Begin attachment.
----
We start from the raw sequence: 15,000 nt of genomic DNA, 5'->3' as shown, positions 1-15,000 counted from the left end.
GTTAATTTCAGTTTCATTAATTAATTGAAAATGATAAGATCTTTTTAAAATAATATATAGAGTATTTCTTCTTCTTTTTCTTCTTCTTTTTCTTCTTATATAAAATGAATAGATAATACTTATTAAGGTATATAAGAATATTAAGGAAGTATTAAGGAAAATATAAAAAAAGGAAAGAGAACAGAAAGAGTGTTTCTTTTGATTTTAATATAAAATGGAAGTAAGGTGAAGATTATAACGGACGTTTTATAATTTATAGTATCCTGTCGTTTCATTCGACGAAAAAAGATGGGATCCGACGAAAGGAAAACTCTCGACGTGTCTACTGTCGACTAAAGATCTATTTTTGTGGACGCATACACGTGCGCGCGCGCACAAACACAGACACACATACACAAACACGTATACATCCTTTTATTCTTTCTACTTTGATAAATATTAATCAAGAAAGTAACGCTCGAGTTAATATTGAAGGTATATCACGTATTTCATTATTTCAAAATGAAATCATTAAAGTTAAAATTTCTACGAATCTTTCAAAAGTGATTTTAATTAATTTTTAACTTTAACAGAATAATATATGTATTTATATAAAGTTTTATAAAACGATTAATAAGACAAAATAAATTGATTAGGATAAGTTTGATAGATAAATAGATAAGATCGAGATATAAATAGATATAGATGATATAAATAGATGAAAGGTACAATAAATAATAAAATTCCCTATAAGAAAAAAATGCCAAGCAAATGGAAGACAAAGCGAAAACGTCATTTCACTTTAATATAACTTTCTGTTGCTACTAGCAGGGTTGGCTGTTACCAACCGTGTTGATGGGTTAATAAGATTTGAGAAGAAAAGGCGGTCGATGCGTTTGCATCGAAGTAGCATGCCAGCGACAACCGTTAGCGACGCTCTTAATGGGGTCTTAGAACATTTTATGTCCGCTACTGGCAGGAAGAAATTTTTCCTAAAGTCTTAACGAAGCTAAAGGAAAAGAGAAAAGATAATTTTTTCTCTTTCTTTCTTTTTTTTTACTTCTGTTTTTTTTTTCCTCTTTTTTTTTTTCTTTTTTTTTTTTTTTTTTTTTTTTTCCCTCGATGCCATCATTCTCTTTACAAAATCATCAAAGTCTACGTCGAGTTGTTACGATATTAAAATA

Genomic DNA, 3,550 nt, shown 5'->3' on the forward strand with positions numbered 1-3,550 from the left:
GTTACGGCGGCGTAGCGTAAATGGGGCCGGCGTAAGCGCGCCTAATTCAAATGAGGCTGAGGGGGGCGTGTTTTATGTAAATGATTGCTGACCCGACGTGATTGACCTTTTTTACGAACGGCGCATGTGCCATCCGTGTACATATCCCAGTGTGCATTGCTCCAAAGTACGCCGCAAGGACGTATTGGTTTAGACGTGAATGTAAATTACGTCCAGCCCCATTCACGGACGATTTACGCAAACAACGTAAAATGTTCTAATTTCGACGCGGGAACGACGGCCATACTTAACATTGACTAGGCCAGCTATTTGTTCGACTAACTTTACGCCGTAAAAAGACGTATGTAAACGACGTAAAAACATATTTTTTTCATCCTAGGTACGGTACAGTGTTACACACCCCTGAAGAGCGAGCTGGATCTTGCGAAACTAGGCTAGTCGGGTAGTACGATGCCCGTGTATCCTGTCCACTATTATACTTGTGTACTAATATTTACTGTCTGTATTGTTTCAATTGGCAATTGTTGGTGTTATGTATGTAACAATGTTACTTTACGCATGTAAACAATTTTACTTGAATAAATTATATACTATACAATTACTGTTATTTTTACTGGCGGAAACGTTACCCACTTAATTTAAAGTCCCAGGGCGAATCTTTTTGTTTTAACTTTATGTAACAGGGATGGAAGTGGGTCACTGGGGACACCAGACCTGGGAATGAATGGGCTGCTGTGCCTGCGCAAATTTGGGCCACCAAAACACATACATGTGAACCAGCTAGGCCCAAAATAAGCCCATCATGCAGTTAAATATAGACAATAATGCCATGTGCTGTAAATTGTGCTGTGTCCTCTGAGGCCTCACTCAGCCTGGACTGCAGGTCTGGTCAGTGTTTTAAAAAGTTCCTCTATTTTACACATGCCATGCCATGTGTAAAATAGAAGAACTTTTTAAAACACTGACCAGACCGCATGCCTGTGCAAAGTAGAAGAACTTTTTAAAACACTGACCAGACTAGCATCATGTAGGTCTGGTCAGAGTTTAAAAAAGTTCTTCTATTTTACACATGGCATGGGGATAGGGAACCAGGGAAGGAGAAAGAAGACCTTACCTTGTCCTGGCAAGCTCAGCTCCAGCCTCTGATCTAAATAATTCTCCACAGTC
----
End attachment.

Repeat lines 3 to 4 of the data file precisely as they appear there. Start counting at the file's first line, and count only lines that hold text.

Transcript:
Genomic DNA, 3,550 nt, shown 5'->3' on the forward strand with positions numbered 1-3,550 from the left:
GTTACGGCGGCGTAGCGTAAATGGGGCCGGCGTAAGCGCGCCTAATTCAAATGAGGCTGAGGGGGGCGTGTTTTATGTAAATGATTGCTGACCCGACGTGATTGACCTTTTTTACGAACGGCGCATGTGCCATCCGTGTACATATCCCAGTGTGCATTGCTCCAAAGTACGCCGCAAGGACGTATTGGTTTAGACGTGAATGTAAATTACGTCCAGCCCCATTCACGGACGATTTACGCAAACAACGTAAAATGTTCTAATTTCGACGCGGGAACGACGGCCATACTTAACATTGACTAGGCCAGCTATTTGTTCGACTAACTTTACGCCGTAAAAAGACGTATGTAAACGACGTAAAAACATATTTTTTTCATCCTAGGTACGGTACAGTGTTACACACCCCTGAAGAGCGAGCTGGATCTTGCGAAACTAGGCTAGTCGGGTAGTACGATGCCCGTGTATCCTGTCCACTATTATACTTGTGTACTAATATTTACTGTCTGTATTGTTTCAATTGGCAATTGTTGGTGTTATGTATGTAACAATGTTACTTTACGCATGTAAACAATTTTACTTGAATAAATTATATACTATACAATTACTGTTATTTTTACTGGCGGAAACGTTACCCACTTAATTTAAAGTCCCAGGGCGAATCTTTTTGTTTTAACTTTATGTAACAGGGATGGAAGTGGGTCACTGGGGACACCAGACCTGGGAATGAATGGGCTGCTGTGCCTGCGCAAATTTGGGCCACCAAAACACATACATGTGAACCAGCTAGGCCCAAAATAAGCCCATCATGCAGTTAAATATAGACAATAATGCCATGTGCTGTAAATTGTGCTGTGTCCTCTGAGGCCTCACTCAGCCTGGACTGCAGGTCTGGTCAGTGTTTTAAAAAGTTCCTCTATTTTACACATGCCATGCCATGTGTAAAATAGAAGAACTTTTTAAAACACTGACCAGACCGCATGCCTGTGCAAAGTAGAAGAACTTTTTAAAACACTGACCAGACTAGCATCATGTAGGTCTGGTCAGAGTTTAAAAAAGTTCTTCTATTTTACACATGGCATGGGGATAGGGAACCAGGGAAGGAGAAAGAAGACCTTACCTTGTCCTGGCAAGCTCAGCTCCAGCCTCTGATCTAAATAATTCTCCACAGTC